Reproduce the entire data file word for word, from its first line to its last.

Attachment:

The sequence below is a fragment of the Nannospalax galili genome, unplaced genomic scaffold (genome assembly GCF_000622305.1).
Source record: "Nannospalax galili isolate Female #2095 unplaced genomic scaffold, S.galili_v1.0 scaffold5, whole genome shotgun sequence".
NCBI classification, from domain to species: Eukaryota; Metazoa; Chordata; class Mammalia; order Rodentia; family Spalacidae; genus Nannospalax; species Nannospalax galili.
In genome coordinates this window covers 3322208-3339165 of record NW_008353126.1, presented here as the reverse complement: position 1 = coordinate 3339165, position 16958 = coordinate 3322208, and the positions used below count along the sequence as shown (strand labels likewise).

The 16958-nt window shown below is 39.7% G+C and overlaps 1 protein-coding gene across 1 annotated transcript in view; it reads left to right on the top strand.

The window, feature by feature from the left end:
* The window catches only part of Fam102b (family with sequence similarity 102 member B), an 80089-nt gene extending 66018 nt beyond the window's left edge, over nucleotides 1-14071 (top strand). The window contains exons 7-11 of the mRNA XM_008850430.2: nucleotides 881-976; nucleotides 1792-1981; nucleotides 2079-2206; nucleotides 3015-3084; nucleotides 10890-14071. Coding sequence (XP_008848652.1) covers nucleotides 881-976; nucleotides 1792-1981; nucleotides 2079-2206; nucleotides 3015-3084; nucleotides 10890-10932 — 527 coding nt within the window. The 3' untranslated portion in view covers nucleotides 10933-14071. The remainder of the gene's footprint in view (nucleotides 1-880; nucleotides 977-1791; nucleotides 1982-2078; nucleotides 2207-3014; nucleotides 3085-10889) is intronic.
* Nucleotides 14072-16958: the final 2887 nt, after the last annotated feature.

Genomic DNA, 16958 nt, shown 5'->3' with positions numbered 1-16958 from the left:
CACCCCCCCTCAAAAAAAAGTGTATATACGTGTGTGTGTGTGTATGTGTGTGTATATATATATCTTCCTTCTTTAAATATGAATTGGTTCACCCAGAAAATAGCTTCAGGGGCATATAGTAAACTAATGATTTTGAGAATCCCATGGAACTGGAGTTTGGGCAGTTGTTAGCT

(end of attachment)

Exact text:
The sequence below is a fragment of the Nannospalax galili genome, unplaced genomic scaffold (genome assembly GCF_000622305.1).
Source record: "Nannospalax galili isolate Female #2095 unplaced genomic scaffold, S.galili_v1.0 scaffold5, whole genome shotgun sequence".
NCBI classification, from domain to species: Eukaryota; Metazoa; Chordata; class Mammalia; order Rodentia; family Spalacidae; genus Nannospalax; species Nannospalax galili.
In genome coordinates this window covers 3322208-3339165 of record NW_008353126.1, presented here as the reverse complement: position 1 = coordinate 3339165, position 16958 = coordinate 3322208, and the positions used below count along the sequence as shown (strand labels likewise).

The 16958-nt window shown below is 39.7% G+C and overlaps 1 protein-coding gene across 1 annotated transcript in view; it reads left to right on the top strand.

The window, feature by feature from the left end:
* The window catches only part of Fam102b (family with sequence similarity 102 member B), an 80089-nt gene extending 66018 nt beyond the window's left edge, over nucleotides 1-14071 (top strand). The window contains exons 7-11 of the mRNA XM_008850430.2: nucleotides 881-976; nucleotides 1792-1981; nucleotides 2079-2206; nucleotides 3015-3084; nucleotides 10890-14071. Coding sequence (XP_008848652.1) covers nucleotides 881-976; nucleotides 1792-1981; nucleotides 2079-2206; nucleotides 3015-3084; nucleotides 10890-10932 — 527 coding nt within the window. The 3' untranslated portion in view covers nucleotides 10933-14071. The remainder of the gene's footprint in view (nucleotides 1-880; nucleotides 977-1791; nucleotides 1982-2078; nucleotides 2207-3014; nucleotides 3085-10889) is intronic.
* Nucleotides 14072-16958: the final 2887 nt, after the last annotated feature.

Genomic DNA, 16958 nt, shown 5'->3' with positions numbered 1-16958 from the left:
CACCCCCCCTCAAAAAAAAGTGTATATACGTGTGTGTGTGTGTATGTGTGTGTATATATATATCTTCCTTCTTTAAATATGAATTGGTTCACCCAGAAAATAGCTTCAGGGGCATATAGTAAACTAATGATTTTGAGAATCCCATGGAACTGGAGTTTGGGCAGTTGTTAGCT